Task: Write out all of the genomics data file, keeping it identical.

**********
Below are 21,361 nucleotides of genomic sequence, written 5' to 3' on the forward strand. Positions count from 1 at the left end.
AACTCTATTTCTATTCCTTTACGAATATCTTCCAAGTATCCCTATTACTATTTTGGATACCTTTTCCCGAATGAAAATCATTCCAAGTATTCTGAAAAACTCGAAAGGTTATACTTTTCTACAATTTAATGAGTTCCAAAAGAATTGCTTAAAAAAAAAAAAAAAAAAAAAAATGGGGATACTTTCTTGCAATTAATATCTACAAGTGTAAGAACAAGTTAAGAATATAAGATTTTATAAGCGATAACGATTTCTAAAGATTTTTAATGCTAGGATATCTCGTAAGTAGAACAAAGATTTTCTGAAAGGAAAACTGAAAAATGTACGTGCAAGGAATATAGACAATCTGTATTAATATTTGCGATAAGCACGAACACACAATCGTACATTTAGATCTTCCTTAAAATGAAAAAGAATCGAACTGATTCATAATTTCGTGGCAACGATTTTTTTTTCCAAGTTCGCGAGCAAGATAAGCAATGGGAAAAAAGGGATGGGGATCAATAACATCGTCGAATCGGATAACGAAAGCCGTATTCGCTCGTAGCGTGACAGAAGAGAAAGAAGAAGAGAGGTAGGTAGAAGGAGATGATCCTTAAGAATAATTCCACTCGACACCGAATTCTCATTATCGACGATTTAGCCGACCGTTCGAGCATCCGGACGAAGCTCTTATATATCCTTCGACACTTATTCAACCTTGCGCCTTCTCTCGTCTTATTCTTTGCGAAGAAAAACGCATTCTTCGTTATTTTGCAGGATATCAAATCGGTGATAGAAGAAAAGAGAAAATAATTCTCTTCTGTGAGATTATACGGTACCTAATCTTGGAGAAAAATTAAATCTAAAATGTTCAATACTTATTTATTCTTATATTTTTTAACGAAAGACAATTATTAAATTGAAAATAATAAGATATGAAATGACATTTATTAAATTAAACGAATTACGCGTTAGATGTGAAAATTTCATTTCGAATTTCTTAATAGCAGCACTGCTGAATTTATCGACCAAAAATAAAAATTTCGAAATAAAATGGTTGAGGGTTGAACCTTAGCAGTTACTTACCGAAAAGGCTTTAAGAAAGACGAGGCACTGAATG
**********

Below are 21,361 nucleotides of genomic sequence, written 5' to 3' on the forward strand. Positions count from 1 at the left end.
AACTCTATTTCTATTCCTTTACGAATATCTTCCAAGTATCCCTATTACTATTTTGGATACCTTTTCCCGAATGAAAATCATTCCAAGTATTCTGAAAAACTCGAAAGGTTATACTTTTCTACAATTTAATGAGTTCCAAAAGAATTGCTTAAAAAAAAAAAAAAAAAAAAAAATGGGGATACTTTCTTGCAATTAATATCTACAAGTGTAAGAACAAGTTAAGAATATAAGATTTTATAAGCGATAACGATTTCTAAAGATTTTTAATGCTAGGATATCTCGTAAGTAGAACAAAGATTTTCTGAAAGGAAAACTGAAAAATGTACGTGCAAGGAATATAGACAATCTGTATTAATATTTGCGATAAGCACGAACACACAATCGTACATTTAGATCTTCCTTAAAATGAAAAAGAATCGAACTGATTCATAATTTCGTGGCAACGATTTTTTTTTCCAAGTTCGCGAGCAAGATAAGCAATGGGAAAAAAGGGATGGGGATCAATAACATCGTCGAATCGGATAACGAAAGCCGTATTCGCTCGTAGCGTGACAGAAGAGAAAGAAGAAGAGAGGTAGGTAGAAGGAGATGATCCTTAAGAATAATTCCACTCGACACCGAATTCTCATTATCGACGATTTAGCCGACCGTTCGAGCATCCGGACGAAGCTCTTATATATCCTTCGACACTTATTCAACCTTGCGCCTTCTCTCGTCTTATTCTTTGCGAAGAAAAACGCATTCTTCGTTATTTTGCAGGATATCAAATCGGTGATAGAAGAAAAGAGAAAATAATTCTCTTCTGTGAGATTATACGGTACCTAATCTTGGAGAAAAATTAAATCTAAAATGTTCAATACTTATTTATTCTTATATTTTTTAACGAAAGACAATTATTAAATTGAAAATAATAAGATATGAAATGACATTTATTAAATTAAACGAATTACGCGTTAGATGTGAAAATTTCATTTCGAATTTCTTAATAGCAGCACTGCTGAATTTATCGACCAAAAATAAAAATTTCGAAATAAAATGGTTGAGGGTTGAACCTTAGCAGTTACTTACCGAAAAGGCTTTAAGAAAGACGAGGCACTGAATG